City of Langley Council is in the process of approving the 2016 Financial Plan. Last week, I posted about select infrastructure improvement projects that Council was considering.
Overall, City of Langley Council is proposing a budget which will require an additional 3.75% increase in revenue.
Policing is the single largest expense in the City’s budget. City Council is proposing to hire a new RCMP member this year. Due to this new hire, combined with general pay increases for current RCMP members, the policing budget in the City may be increasing by $427,340. Put another way, 27% of this year’s budget increase is due to policing costs.
Due to labour contracts for municipal staff (including the fire department), City Council is proposing to allocate an additional $207,175 to employee wages and benefits.
The new Timms Community Centre requires more staff and increased maintenance than the current facility. City Council is proposing a budget increase of $183,165 for the new Timms.
Some of the other proposed expenditure increases are for improving the maintenance of our parks system. For example, City Council is proposing to increase the trail and sports field maintenance budget by $67,220.
More details on the proposed spending increases can be found in the draft 2016 – 2020 Financial Plan.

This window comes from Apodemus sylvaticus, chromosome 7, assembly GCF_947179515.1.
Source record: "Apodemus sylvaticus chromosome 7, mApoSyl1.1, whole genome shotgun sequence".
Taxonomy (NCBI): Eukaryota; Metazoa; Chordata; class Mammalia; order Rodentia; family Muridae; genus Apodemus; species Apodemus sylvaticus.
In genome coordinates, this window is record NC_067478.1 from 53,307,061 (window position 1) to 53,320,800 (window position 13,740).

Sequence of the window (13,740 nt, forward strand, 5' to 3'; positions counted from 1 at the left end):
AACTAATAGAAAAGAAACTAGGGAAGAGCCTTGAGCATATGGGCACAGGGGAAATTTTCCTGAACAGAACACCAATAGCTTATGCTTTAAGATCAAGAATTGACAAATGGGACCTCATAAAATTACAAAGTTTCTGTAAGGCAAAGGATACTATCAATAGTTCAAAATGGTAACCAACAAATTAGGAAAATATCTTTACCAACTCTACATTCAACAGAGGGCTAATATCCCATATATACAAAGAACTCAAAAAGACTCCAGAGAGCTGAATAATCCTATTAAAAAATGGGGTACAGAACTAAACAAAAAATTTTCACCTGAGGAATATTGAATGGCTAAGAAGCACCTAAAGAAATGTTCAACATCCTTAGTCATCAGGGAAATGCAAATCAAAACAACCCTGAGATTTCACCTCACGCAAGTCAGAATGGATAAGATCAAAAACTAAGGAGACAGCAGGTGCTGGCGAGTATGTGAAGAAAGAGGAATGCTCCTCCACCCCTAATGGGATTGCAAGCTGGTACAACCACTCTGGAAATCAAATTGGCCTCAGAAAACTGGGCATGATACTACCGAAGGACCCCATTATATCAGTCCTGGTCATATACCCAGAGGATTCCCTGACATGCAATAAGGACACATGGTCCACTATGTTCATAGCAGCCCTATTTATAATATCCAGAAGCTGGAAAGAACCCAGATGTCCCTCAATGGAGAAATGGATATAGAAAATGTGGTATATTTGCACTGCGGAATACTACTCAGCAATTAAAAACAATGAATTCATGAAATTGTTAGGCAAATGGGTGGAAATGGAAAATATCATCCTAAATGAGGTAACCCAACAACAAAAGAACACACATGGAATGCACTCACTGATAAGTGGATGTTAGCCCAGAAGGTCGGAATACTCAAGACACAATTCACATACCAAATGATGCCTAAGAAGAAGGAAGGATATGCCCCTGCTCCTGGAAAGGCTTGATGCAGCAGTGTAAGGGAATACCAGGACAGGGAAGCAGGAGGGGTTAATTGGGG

So what does this mean for the average taxpayer in the City of Langley?
If you live in a single-family home, you’ll likely see a $48 increase in your property tax bill that goes to the City. If you live in a strata, you’ll likely see a $40 decrease in your property tax. If you own a business property, you’ll likely see a $800 increase in your property tax bill.
Due to how property taxation works in BC, all residential property is treated the same. The really doesn’t make sense. For example in Langley City, the average value of a single-family house has gone up around 11.75% while the average strata has gone up by around 2.25%.
Because the City can only apply one tax rate to all residential property, you can get in the situation of some people seeing a property tax decrease while others see an increase.
This happens in other municipalities throughout BC. The provincial government would have to increase the granularity of property classes to avoid this. I don’t see the province doing this anytime soon.
If you want to provide feedback on the 2016 Financial Plan, the City is having a public hearing starting at 7pm in Council Chambers tonight.